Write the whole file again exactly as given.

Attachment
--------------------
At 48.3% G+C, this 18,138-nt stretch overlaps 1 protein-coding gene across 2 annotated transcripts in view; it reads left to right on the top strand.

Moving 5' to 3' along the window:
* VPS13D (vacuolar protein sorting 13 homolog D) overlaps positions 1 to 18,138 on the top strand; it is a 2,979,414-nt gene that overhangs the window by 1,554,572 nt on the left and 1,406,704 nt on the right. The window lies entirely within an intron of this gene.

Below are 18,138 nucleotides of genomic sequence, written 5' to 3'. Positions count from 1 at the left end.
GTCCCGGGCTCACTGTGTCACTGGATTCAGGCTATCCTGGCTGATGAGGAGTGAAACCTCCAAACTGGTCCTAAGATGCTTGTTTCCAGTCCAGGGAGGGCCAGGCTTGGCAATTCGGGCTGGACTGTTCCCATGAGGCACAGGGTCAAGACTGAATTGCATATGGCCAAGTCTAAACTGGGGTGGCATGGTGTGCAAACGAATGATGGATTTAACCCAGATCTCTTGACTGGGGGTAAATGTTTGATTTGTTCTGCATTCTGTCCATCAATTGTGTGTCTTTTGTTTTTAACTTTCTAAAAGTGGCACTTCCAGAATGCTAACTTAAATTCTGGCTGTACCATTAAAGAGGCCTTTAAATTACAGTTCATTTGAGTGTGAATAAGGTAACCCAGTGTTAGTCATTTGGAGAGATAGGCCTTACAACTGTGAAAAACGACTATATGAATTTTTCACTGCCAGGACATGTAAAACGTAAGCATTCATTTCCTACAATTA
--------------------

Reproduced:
At 48.3% G+C, this 18,138-nt stretch overlaps 1 protein-coding gene across 2 annotated transcripts in view; it reads left to right on the top strand.

Moving 5' to 3' along the window:
* VPS13D (vacuolar protein sorting 13 homolog D) overlaps positions 1 to 18,138 on the top strand; it is a 2,979,414-nt gene that overhangs the window by 1,554,572 nt on the left and 1,406,704 nt on the right. The window lies entirely within an intron of this gene.

Below are 18,138 nucleotides of genomic sequence, written 5' to 3'. Positions count from 1 at the left end.
GTCCCGGGCTCACTGTGTCACTGGATTCAGGCTATCCTGGCTGATGAGGAGTGAAACCTCCAAACTGGTCCTAAGATGCTTGTTTCCAGTCCAGGGAGGGCCAGGCTTGGCAATTCGGGCTGGACTGTTCCCATGAGGCACAGGGTCAAGACTGAATTGCATATGGCCAAGTCTAAACTGGGGTGGCATGGTGTGCAAACGAATGATGGATTTAACCCAGATCTCTTGACTGGGGGTAAATGTTTGATTTGTTCTGCATTCTGTCCATCAATTGTGTGTCTTTTGTTTTTAACTTTCTAAAAGTGGCACTTCCAGAATGCTAACTTAAATTCTGGCTGTACCATTAAAGAGGCCTTTAAATTACAGTTCATTTGAGTGTGAATAAGGTAACCCAGTGTTAGTCATTTGGAGAGATAGGCCTTACAACTGTGAAAAACGACTATATGAATTTTTCACTGCCAGGACATGTAAAACGTAAGCATTCATTTCCTACAATTA